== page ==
The holiday season is the busiest time of the year for many people, which can lead to variance in routines for both you and your pets. For some animals, a change in routine can trigger anxiety, which can lead to negative behaviors. Set reminders for yourself so that you don’t forget when it’s time to feed and exercise your pet. This will keep some normalcy in both you and your pet’s day to day!
It’s important that your pet have a place to escape to when the holiday festivities get too overwhelming. A separate room away from the hustle and bustle is best. Make sure the room has fresh water and a comfortable place for your pet to take a break. You might even want to join them!
Ol’ Tannenbaum is typically the centerpiece of Christmas decor. Make sure yours is securely anchored to prevent tips and falls that could injure your pet. If you have a real tree, make sure your pet cannot get to the stagnant tree water, as it can contain harmful bacteria and potentially deadly fertilizers.
Mistletoe, if ingested, can cause cardiovascular problems and gastrointestinal distress. Similarly, holly can cause your pet to suffer nausea, vomiting and diarrhea if eaten. Many kinds of lilies can also cause kidney failure in felines. To stay on the safe side, opt for artificial plants to complete your holiday decor.
To kittens and cats, tinsel looks a lot like a super-fun toy. Unfortunately, tinsel can be extremely harmful if ingested and can even require to surgery to remove. If you have a curious cat or a dog prone to eating non-food items, it would be wise to leave the tinsel off of your tree.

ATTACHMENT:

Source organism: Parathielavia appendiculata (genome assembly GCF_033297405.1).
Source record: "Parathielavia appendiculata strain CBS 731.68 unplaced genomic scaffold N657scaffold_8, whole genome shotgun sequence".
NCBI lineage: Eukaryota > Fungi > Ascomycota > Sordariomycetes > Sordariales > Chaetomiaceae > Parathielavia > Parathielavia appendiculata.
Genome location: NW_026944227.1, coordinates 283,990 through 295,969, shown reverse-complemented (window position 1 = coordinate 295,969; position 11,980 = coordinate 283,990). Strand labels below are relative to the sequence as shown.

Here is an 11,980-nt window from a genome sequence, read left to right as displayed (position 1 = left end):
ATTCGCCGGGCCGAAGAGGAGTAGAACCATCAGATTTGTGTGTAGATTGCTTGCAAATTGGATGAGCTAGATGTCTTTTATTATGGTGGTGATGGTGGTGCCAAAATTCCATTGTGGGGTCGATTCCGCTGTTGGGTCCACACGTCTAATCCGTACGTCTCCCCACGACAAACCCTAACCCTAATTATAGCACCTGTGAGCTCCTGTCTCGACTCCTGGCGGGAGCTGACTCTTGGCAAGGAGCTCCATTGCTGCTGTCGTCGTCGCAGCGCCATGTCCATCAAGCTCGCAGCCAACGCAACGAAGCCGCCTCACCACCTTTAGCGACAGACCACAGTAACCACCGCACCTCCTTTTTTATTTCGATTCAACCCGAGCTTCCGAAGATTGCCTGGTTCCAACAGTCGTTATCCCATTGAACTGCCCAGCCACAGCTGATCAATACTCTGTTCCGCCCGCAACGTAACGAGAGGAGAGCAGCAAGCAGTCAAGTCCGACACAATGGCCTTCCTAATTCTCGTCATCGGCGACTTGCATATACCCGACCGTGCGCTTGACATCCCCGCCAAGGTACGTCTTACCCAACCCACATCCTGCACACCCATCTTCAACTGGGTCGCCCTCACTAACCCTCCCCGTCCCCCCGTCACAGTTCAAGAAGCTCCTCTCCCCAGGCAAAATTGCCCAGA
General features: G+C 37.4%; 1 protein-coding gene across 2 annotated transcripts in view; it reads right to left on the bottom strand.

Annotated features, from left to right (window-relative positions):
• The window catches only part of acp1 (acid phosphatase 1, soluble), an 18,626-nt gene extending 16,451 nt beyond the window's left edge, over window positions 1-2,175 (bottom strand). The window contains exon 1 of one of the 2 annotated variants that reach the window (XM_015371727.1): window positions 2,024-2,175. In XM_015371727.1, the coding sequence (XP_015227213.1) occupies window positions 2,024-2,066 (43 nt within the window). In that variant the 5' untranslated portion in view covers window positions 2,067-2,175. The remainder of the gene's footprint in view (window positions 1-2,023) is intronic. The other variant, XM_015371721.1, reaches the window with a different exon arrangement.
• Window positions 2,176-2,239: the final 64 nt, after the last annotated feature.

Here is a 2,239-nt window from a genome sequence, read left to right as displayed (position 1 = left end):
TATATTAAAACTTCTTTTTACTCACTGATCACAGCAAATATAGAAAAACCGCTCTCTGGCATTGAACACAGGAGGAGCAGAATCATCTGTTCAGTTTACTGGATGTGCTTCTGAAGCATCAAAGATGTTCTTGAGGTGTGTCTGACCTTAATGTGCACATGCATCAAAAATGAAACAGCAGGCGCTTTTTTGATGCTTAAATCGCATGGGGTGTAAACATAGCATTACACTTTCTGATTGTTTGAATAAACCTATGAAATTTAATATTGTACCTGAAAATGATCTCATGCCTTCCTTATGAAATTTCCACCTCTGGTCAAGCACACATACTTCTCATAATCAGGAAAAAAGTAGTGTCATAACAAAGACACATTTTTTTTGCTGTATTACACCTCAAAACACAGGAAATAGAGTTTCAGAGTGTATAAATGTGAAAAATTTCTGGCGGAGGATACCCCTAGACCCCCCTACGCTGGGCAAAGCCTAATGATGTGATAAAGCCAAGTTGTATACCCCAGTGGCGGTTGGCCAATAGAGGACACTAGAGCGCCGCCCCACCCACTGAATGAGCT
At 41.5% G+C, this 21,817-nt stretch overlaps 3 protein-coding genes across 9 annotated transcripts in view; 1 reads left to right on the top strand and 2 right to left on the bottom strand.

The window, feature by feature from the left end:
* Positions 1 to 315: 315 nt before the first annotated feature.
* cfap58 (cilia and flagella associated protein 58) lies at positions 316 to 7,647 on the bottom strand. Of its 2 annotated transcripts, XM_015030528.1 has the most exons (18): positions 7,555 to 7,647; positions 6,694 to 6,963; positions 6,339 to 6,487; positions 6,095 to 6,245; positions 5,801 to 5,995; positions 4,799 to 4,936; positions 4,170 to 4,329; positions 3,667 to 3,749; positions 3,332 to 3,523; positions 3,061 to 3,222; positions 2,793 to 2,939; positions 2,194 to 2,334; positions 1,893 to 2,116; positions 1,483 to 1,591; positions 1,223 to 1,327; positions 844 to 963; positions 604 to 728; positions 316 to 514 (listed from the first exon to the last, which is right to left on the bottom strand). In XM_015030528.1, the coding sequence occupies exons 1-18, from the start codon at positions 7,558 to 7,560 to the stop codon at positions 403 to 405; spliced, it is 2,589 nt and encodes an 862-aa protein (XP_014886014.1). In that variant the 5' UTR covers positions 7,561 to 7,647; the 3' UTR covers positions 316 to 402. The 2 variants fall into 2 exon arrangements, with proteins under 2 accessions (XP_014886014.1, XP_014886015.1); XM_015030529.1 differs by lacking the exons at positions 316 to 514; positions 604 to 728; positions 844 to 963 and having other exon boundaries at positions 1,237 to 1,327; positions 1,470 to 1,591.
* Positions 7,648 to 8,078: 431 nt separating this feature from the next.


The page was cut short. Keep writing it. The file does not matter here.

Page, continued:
It goes without saying that lit candles can be dangerous when left unattended. This is especially true in pet-friendly homes where candles can be easily bumped or knocked over. Ensure your candles are on level surfaces or in candle holders and never leave them burning when you’ve left the room. You might also consider using battery-powered false flame candles instead.
Wires, glass and plastic are in abundance when the halls are decked. Keep these potentially hazardous materials out of your pet’s reach to avoid injury and damage to household items. Cords and batteries can cause shocks and burns, so keep these out of paw’s reach as well.
Most people know that dogs shouldn’t have chocolate or anything sweetened with xylitol, but it can be harder to ensure these things are out of reach during the holidays. Keep an eye on your sweets and your pet, and be careful with food that is left unintended or thrown away. Keep trash cans out of your pet’s reach to avoid any accidents. This is especially important during a holiday party when your attention is most often elsewhere. Make sure children in the house know not to feed anything to your animals, too.
Rich foods can make your pet sick, so it’s best to avoid feeding them your holiday leftovers. Bones are a big no-no, as they can easily break and become lodged in your pet’s throat or digestive tract. You should also be careful with your holiday libations. Don’t let your pet have a sip of your wine, beer or eggnog; and be careful not to leave drinks unattended. If ingested, your pet could become severely ill and the effects could even be fatal.
Click here for a comprehensive list of foods that can be harmful to your pet, and have a safe and happy holiday season with your furry friends!